Is your client operating a franchise?

July 15, 2014

business transactionsFranchising is extremely popular and franchised businesses have been a significant sector of the United States economy for some time. The franchise system is based upon long-term contracts for the transfer of products, know-how, and goodwill by franchisors in exchange for a share of the revenues of businesses operated by franchisees.  Franchising is subject to government regulation on both the federal (§§ 45:56 et seq.) and state (§§ 45:66 et seq.) level. Franchise laws generally reflect a concern for the purchasers of franchises by regulating franchise sales and requiring disclosures and/or registration in connection with such sales.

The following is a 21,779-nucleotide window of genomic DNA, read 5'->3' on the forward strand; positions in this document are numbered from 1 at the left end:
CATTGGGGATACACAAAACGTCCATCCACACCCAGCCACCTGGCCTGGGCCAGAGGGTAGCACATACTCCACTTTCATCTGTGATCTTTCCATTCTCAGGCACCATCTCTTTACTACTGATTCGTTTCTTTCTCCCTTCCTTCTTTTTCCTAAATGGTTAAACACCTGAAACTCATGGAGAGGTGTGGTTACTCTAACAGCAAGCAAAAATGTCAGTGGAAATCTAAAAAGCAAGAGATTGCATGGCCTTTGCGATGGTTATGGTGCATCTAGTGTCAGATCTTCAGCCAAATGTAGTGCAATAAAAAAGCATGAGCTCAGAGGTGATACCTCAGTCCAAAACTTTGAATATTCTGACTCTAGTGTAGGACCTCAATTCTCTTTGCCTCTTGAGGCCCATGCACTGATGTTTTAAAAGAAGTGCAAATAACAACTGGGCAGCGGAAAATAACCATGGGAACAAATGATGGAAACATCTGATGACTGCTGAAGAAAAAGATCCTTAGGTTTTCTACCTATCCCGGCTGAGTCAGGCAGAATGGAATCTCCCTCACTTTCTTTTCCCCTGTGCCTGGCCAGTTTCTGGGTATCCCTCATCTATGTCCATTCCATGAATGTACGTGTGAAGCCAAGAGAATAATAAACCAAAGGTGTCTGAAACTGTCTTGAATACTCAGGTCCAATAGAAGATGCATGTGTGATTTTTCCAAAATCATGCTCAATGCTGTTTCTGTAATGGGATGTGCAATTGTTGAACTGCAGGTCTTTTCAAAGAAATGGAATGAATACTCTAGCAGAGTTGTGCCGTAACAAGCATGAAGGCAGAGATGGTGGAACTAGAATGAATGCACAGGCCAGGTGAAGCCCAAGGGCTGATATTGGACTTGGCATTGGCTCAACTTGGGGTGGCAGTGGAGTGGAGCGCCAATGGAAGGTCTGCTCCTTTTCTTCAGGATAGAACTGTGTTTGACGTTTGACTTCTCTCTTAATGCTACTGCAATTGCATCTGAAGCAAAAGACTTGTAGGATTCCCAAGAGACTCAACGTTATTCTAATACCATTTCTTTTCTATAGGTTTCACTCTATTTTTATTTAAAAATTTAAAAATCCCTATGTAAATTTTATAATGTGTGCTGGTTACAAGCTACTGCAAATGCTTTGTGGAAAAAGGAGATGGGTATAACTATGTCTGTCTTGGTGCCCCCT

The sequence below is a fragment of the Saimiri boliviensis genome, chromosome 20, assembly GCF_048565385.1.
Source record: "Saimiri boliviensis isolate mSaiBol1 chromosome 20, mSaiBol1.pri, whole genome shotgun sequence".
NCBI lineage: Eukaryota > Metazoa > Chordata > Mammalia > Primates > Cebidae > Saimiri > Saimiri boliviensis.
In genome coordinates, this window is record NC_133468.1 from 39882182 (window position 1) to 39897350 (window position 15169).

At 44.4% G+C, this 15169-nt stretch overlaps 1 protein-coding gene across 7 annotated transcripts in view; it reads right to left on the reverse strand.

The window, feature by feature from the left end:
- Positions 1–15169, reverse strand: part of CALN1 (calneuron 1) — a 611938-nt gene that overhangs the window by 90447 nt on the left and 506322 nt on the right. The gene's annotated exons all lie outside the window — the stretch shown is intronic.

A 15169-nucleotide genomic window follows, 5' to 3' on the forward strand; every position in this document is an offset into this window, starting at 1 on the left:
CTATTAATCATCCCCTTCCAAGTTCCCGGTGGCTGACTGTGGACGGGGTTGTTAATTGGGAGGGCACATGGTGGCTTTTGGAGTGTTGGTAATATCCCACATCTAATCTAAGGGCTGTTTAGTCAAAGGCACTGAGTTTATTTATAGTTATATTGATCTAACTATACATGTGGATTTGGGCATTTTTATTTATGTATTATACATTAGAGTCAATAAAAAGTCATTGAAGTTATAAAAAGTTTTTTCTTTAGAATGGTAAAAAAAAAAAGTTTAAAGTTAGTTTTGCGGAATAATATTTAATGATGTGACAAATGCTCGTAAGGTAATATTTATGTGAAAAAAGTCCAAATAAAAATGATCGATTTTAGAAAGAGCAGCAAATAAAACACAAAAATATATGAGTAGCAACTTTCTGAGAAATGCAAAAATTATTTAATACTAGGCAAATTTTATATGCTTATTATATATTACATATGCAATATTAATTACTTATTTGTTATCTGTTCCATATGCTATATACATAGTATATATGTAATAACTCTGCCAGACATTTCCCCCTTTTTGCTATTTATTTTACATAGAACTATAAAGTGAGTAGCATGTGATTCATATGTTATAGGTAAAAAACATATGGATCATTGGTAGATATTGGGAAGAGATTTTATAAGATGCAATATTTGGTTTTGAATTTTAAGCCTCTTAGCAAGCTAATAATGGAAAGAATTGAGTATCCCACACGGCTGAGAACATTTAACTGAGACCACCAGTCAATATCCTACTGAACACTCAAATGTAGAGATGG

The key regulatory elements in the franchising area are the Federal Trade Commission’s Rule on Franchising (“FTC Rule”) (§§ 45:56 et seq.) and the 2008 Franchise Registration and Disclosure Guidelines (the “Uniform Franchise Disclosure Document Guidelines” or “UFDD Guidelines”) (§§ 45:14 et seq.) promulgated by the North American Securities Administrators Association (“NASAA”). In adopting the UFDD Guidelines NASAA has embraced the disclosure requirements set forth in the FTC Rule with minimal additional requirements.

When first meeting with a client about a franchising opportunity, counsel should take the time to evaluate whether or not the proposed venture does, in fact, fall within the scope of the franchising laws. One method that can be used is a brief questionnaire that can be presented to the client prior to the meeting and discussed at the time that the client presents his or her ideas regarding the particular venture.  The revised and updated Specialty Form at §45:176 is a questionnaire that can be used to walk the client through the analysis of the existence of a franchise relationship. Questions cover not only the key factors of the franchise definition, but also common exemptions and exclusions.